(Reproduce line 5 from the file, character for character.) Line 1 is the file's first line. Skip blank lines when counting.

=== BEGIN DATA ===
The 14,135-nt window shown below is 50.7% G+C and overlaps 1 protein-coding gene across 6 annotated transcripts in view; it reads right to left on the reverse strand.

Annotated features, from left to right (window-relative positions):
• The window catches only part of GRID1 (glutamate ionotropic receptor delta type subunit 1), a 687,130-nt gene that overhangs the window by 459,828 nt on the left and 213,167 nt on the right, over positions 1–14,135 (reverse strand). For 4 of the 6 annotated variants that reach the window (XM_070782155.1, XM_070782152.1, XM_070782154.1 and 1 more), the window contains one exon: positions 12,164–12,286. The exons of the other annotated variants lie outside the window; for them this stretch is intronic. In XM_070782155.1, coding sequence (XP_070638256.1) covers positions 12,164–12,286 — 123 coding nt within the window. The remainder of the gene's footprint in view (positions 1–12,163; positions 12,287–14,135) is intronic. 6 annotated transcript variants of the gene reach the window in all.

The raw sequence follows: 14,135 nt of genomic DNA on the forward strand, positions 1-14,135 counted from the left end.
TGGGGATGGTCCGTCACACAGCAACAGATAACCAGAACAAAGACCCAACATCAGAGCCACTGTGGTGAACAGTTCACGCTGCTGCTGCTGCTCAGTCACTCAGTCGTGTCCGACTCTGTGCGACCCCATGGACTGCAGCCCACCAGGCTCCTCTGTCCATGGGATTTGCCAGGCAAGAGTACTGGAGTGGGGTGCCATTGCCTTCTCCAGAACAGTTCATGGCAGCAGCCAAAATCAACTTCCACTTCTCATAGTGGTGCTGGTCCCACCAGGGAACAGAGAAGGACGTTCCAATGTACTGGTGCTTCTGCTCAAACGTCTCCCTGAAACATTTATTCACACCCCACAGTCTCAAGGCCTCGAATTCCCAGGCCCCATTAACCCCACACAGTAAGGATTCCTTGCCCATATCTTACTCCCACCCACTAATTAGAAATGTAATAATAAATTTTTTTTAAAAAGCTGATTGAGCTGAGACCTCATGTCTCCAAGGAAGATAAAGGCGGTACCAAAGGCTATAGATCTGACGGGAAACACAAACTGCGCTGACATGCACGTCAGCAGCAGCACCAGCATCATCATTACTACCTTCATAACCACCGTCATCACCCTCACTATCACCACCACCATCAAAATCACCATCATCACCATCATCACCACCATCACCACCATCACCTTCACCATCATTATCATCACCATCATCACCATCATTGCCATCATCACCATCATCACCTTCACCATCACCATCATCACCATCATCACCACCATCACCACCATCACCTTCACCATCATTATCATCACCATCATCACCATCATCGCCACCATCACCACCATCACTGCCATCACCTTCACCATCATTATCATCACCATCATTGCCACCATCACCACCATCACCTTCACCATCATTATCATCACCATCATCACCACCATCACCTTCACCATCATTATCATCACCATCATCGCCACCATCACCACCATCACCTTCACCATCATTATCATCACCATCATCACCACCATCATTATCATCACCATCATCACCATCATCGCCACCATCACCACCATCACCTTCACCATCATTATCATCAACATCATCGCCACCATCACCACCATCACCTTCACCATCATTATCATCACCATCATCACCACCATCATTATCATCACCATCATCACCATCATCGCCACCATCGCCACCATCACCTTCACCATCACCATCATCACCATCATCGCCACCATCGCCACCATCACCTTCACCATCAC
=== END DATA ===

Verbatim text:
TGGGGATGGTCCGTCACACAGCAACAGATAACCAGAACAAAGACCCAACATCAGAGCCACTGTGGTGAACAGTTCACGCTGCTGCTGCTGCTCAGTCACTCAGTCGTGTCCGACTCTGTGCGACCCCATGGACTGCAGCCCACCAGGCTCCTCTGTCCATGGGATTTGCCAGGCAAGAGTACTGGAGTGGGGTGCCATTGCCTTCTCCAGAACAGTTCATGGCAGCAGCCAAAATCAACTTCCACTTCTCATAGTGGTGCTGGTCCCACCAGGGAACAGAGAAGGACGTTCCAATGTACTGGTGCTTCTGCTCAAACGTCTCCCTGAAACATTTATTCACACCCCACAGTCTCAAGGCCTCGAATTCCCAGGCCCCATTAACCCCACACAGTAAGGATTCCTTGCCCATATCTTACTCCCACCCACTAATTAGAAATGTAATAATAAATTTTTTTTAAAAAGCTGATTGAGCTGAGACCTCATGTCTCCAAGGAAGATAAAGGCGGTACCAAAGGCTATAGATCTGACGGGAAACACAAACTGCGCTGACATGCACGTCAGCAGCAGCACCAGCATCATCATTACTACCTTCATAACCACCGTCATCACCCTCACTATCACCACCACCATCAAAATCACCATCATCACCATCATCACCACCATCACCACCATCACCTTCACCATCATTATCATCACCATCATCACCATCATTGCCATCATCACCATCATCACCTTCACCATCACCATCATCACCATCATCACCACCATCACCACCATCACCTTCACCATCATTATCATCACCATCATCACCATCATCGCCACCATCACCACCATCACTGCCATCACCTTCACCATCATTATCATCACCATCATTGCCACCATCACCACCATCACCTTCACCATCATTATCATCACCATCATCACCACCATCACCTTCACCATCATTATCATCACCATCATCGCCACCATCACCACCATCACCTTCACCATCATTATCATCACCATCATCACCACCATCATTATCATCACCATCATCACCATCATCGCCACCATCACCACCATCACCTTCACCATCATTATCATCAACATCATCGCCACCATCACCACCATCACCTTCACCATCATTATCATCACCATCATCACCACCATCATTATCATCACCATCATCACCATCATCGCCACCATCGCCACCATCACCTTCACCATCACCATCATCACCATCATCGCCACCATCGCCACCATCACCTTCACCATCAC